Sharai (pronounced 'Shari') Platt, of Tarrytown, was a busy working mother of two when a friend that she hadn't seen in over 20 years asked if she would illustrate a children's book she was writing.
Platt hesitated at first. Her old friend had remembered her as the girl who was always drawing and that had held true. Platt has always made art in various forms (graphics, murals, portraits) but she hadn't illustrated a children's book before and wasn't familiar with the process. Nevertheless, she agreed.
Then came a blow that almost made her bail from the project: in December 2010, Platt was diagnosed with breast cancer. Rather than quitting, she found great comfort in the creative process throughout her ordeal.
The author Bonnie Feuer would email her daily from Connecticut and Platt would share with her the details of her journey from surgery to chemotherapy to double masectomy to radiation and at last to being declared a Survivor.
There were times during the chemo when Platt didn't go out much because she felt so awful and that was when the art became the most crucial. There were times when she'd draw, she said, “with no hair and drains hanging off me like an octopus with tentacles.”
“I really got into [the project],” Platt said. She would research the animals depicted in the book and listen to music, and “draw for hours. It really helped me. I loved being alone and it distracted me for hours.”
It wasn't until her work was complete that she finally drove halfway to meet her old friend for the first time in decades. “She was ecstatic with the whole thing,” Platt said. “I'm so glad I pushed myself to do it,” she said.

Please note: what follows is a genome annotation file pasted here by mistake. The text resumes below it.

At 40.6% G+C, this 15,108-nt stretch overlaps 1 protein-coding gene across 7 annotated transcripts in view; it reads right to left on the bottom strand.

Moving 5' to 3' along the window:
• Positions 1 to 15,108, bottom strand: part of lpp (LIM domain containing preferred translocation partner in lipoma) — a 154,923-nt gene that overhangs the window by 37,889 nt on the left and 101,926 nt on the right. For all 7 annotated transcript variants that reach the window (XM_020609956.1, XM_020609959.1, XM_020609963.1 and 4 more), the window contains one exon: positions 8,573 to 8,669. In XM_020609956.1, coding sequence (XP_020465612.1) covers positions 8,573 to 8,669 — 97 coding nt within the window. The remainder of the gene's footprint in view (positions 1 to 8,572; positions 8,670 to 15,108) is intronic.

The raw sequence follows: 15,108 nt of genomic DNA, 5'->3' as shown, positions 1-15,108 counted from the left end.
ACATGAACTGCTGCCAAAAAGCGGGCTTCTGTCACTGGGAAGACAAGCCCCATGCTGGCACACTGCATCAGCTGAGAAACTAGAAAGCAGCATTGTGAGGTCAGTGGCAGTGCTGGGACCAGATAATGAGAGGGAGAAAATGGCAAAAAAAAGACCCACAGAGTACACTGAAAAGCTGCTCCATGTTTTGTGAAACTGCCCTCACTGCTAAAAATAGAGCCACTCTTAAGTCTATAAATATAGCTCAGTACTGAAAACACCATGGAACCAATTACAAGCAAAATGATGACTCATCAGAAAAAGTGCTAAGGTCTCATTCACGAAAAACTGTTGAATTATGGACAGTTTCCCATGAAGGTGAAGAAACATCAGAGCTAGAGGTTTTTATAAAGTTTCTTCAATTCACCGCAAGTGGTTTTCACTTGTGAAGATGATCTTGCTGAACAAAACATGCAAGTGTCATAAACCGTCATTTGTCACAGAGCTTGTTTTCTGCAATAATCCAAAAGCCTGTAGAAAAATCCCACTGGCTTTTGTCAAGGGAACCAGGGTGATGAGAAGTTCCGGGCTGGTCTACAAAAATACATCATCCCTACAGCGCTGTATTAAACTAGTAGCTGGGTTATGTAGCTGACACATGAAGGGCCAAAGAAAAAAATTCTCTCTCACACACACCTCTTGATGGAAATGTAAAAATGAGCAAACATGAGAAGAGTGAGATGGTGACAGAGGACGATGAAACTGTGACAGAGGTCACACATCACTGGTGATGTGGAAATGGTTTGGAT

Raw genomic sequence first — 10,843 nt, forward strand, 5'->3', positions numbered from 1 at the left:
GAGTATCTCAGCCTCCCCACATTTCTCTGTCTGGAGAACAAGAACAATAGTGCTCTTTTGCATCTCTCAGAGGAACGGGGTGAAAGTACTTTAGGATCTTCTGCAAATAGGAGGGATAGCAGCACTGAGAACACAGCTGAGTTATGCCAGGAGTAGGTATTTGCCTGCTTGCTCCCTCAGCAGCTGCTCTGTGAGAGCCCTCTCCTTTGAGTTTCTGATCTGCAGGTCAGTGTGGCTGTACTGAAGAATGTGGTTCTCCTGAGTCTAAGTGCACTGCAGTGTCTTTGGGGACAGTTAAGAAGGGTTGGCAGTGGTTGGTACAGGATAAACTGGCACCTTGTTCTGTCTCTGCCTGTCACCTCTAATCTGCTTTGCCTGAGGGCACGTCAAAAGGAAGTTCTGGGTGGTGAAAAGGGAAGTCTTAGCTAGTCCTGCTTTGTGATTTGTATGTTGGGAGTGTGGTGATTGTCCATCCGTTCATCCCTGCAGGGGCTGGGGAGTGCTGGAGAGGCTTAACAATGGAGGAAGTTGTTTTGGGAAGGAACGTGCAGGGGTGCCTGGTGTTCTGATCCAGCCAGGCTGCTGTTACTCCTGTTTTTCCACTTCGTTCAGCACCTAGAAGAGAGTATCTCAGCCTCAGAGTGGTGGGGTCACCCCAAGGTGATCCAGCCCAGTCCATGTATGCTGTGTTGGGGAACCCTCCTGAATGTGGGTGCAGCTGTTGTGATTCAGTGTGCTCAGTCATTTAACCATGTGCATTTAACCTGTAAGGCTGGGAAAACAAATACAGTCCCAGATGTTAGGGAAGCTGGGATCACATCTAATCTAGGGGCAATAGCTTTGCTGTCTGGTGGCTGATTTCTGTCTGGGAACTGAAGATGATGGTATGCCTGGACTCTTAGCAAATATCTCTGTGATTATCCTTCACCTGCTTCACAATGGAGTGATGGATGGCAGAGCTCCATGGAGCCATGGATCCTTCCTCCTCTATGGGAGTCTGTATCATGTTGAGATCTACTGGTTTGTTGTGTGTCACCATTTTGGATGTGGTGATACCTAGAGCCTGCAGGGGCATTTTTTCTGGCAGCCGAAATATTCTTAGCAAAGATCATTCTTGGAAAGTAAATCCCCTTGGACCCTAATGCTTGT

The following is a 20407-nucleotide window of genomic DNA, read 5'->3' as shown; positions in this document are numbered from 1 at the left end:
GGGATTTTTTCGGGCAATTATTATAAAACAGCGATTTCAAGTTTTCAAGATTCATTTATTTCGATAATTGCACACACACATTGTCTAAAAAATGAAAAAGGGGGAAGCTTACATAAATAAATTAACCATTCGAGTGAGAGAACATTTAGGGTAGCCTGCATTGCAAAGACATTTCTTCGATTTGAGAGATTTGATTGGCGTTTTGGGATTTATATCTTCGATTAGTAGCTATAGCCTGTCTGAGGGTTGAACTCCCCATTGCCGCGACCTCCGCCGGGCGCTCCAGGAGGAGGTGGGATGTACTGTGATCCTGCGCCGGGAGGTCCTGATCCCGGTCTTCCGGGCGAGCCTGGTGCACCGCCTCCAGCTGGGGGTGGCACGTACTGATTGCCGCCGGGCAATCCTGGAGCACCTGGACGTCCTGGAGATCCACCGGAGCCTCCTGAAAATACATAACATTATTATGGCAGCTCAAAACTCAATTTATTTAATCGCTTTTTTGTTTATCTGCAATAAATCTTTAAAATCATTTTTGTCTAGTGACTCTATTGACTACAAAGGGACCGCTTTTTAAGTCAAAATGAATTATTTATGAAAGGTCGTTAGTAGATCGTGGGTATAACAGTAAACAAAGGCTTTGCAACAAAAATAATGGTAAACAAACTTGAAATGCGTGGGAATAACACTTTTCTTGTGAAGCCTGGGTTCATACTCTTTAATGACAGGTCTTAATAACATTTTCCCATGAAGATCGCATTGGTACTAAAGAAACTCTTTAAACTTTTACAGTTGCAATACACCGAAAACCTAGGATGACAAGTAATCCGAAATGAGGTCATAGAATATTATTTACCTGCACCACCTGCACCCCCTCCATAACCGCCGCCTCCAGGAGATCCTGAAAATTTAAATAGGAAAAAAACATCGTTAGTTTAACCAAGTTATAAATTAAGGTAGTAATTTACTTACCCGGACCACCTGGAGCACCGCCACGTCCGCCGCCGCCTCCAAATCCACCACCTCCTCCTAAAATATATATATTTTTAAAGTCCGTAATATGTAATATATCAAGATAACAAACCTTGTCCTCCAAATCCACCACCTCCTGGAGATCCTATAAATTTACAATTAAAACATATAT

Incredibly, what Platt never seemed to question was her commitment to continue working. She works in a printing facility in White Plains and over the course of four months of chemo would take every other Thursday off from work for the treatment, an all-day experience at . On Fridays, she felt fine enough to go back to work, but then she'd spend the weekend “glued to the couch.”
Her husband would take the kids off to their grandparents in Queens or take them out to give her space and time to rest and heal. And when the kids were around during the week, Platt would draw after they went to bed.
In September 2011, Platt underwent the double masectomy, and now at the age of 44 she is considered cancer-free at last. The loss of her breasts, she said, bothered her not a bit. (She joked with friends that she'd have a new pair on time for this summer). Rather it was the hair loss during the chemo that rocked her most. “I would stare for hours in the bathroom mirror, pulling my hair out, watching bunches just shed.” Her hair had always been long and full.
For a while she wore a headscarf but felt very self-conscious. She found a wig shop in Yorktown with “a beautiful wig. It looked like my hair before, but better” right down to the cut bangs and angled sides. The wig was a mixed bag though. It mysteriously never frizzed in humidity, and though Platt got lots of compliments, “I knew deep down it wasn't my hair but it helped me blend in, do the grocery shopping, anything.” Now her hair is growing out, but for a while with her glasses, she was told she resembled Gabriel Giffords.